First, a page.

Data Broker Bill Introduced, DMA Expresses Opposition19 Feb, 2014 By: Doug McPherson
WASHINGTON – Sens. Jay Rockefeller (D-WV) and Ed Markey (D-MA) have introduced a bill that would require data brokers to share how they collect information and are accountable for it.
The Data Broker Accountability and Transparency Act of 2014 (DATA Act) would also give the Federal Trade Commission (FTC) civil penalty authority to enforce the law.
“Consumers deserve to know what information about their personal lives is being collected and sold to marketers by data brokers,” said Rockefeller, chairman of the Senate Commerce Committee.
“The data broker industry has, for too long, operated in the shadows, compiling dossiers on millions of Americans. It is time to shine a light on this industry," added Markey.
The Direct Marketing Association (DMA) expressed disappointment with the DATA Act and said it would stymie innovation and the responsible use of data across the entire data-driven marketing economy – and ultimately hurt consumers.
Linda A. Woolley, DMA’s CEO and president, said, “It is unfortunate that after receiving all of that evidence, and despite the fact that no harm has been discovered, Chairman Rockefeller continues to hamstring an industry that is the brightest beacon of American innovation – creating products and services that consumers love and demand – and the engine of the U.S. economic and employment growth – for no good reason.”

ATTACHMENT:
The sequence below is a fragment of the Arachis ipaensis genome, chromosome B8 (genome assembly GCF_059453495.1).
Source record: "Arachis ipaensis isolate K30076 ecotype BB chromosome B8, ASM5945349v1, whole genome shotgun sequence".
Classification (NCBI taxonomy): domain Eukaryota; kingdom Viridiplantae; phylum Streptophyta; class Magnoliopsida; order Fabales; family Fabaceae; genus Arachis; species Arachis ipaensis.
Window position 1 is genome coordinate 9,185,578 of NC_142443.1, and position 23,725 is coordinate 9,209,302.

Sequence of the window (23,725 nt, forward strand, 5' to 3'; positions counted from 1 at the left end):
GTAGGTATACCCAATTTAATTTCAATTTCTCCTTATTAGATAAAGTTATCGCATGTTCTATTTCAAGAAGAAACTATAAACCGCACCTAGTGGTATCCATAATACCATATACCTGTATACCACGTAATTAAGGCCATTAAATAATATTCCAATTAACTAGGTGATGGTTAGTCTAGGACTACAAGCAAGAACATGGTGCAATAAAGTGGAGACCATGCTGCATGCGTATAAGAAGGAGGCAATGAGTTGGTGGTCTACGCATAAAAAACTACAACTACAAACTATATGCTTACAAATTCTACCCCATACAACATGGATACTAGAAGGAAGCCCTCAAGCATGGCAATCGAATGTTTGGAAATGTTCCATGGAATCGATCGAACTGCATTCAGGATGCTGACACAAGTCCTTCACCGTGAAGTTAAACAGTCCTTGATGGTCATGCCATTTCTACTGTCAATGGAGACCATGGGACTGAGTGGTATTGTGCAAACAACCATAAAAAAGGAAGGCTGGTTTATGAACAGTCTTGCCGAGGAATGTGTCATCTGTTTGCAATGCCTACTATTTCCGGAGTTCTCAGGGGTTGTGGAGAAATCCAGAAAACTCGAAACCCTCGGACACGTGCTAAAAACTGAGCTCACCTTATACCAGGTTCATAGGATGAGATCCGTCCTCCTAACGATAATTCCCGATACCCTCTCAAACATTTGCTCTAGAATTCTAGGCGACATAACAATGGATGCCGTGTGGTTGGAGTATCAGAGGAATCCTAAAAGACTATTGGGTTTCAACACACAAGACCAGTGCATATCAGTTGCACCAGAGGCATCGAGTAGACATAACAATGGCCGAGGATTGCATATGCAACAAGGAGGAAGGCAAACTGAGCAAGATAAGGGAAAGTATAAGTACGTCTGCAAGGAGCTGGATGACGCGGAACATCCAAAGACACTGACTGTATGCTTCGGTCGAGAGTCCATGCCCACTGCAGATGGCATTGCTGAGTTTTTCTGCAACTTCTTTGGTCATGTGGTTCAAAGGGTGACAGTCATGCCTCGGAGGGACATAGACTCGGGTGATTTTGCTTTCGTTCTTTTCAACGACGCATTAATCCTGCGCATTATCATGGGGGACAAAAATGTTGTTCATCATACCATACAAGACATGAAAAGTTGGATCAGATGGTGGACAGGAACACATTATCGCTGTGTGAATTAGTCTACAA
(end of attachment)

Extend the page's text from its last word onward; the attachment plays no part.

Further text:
Peggy Hudson, DMA’s senior vice president of government affairs, said Congress has found that access and correction to consumer data are necessary only when the information is used for eligibility purposes, and marketing is not an eligibility purpose.
“Imposing an access and correction regime on marketing data is not necessary to protect consumer privacy and doing so would make it harder for companies to keep data secure at a time when consumers are more concerned about identity theft than ever before,” Hudson said. “Data is the new gold, and the responsible use of consumer data is the fuel that drives the U.S. economy.
A recent study, “The Value of Data: Consequences for Insight, Innovation & Efficiency in the U.S. Economy,” found that the data-driven marketing economy (DDME) added $156 billion in revenue to the U.S. economy and fueled more than 675,000 jobs in 2012 alone – and 70 percent of that value was dependent on the ability to exchange data across the economy.
The study, commissioned by DMA’s Data-Driven Marketing Institute and conducted independently by Professors John Deighton of Harvard Business School and Peter Johnson of Columbia University, found that the DDME was “made in America” and that the exchange of data across the DDME is vitally important for small businesses to compete effectively with big players and for innovation across the marketplace.